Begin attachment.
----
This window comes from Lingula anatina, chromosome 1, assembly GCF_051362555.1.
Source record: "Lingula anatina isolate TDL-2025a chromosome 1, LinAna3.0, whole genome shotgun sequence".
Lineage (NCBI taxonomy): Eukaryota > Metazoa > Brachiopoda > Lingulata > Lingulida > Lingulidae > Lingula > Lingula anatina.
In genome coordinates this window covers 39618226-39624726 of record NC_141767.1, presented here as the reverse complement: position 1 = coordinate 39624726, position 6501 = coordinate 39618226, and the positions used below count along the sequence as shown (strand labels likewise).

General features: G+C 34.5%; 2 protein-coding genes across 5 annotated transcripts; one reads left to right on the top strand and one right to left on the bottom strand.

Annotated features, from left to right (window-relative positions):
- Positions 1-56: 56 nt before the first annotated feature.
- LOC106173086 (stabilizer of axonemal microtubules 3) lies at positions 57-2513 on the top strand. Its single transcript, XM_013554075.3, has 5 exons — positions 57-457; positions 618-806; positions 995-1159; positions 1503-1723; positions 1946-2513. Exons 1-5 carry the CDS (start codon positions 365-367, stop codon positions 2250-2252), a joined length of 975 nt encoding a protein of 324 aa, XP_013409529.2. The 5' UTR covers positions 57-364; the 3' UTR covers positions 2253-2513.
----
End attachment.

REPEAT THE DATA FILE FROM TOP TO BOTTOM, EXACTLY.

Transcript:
This window comes from Lingula anatina, chromosome 1, assembly GCF_051362555.1.
Source record: "Lingula anatina isolate TDL-2025a chromosome 1, LinAna3.0, whole genome shotgun sequence".
Lineage (NCBI taxonomy): Eukaryota > Metazoa > Brachiopoda > Lingulata > Lingulida > Lingulidae > Lingula > Lingula anatina.
In genome coordinates this window covers 39618226-39624726 of record NC_141767.1, presented here as the reverse complement: position 1 = coordinate 39624726, position 6501 = coordinate 39618226, and the positions used below count along the sequence as shown (strand labels likewise).

General features: G+C 34.5%; 2 protein-coding genes across 5 annotated transcripts; one reads left to right on the top strand and one right to left on the bottom strand.

Annotated features, from left to right (window-relative positions):
- Positions 1-56: 56 nt before the first annotated feature.
- LOC106173086 (stabilizer of axonemal microtubules 3) lies at positions 57-2513 on the top strand. Its single transcript, XM_013554075.3, has 5 exons — positions 57-457; positions 618-806; positions 995-1159; positions 1503-1723; positions 1946-2513. Exons 1-5 carry the CDS (start codon positions 365-367, stop codon positions 2250-2252), a joined length of 975 nt encoding a protein of 324 aa, XP_013409529.2. The 5' UTR covers positions 57-364; the 3' UTR covers positions 2253-2513.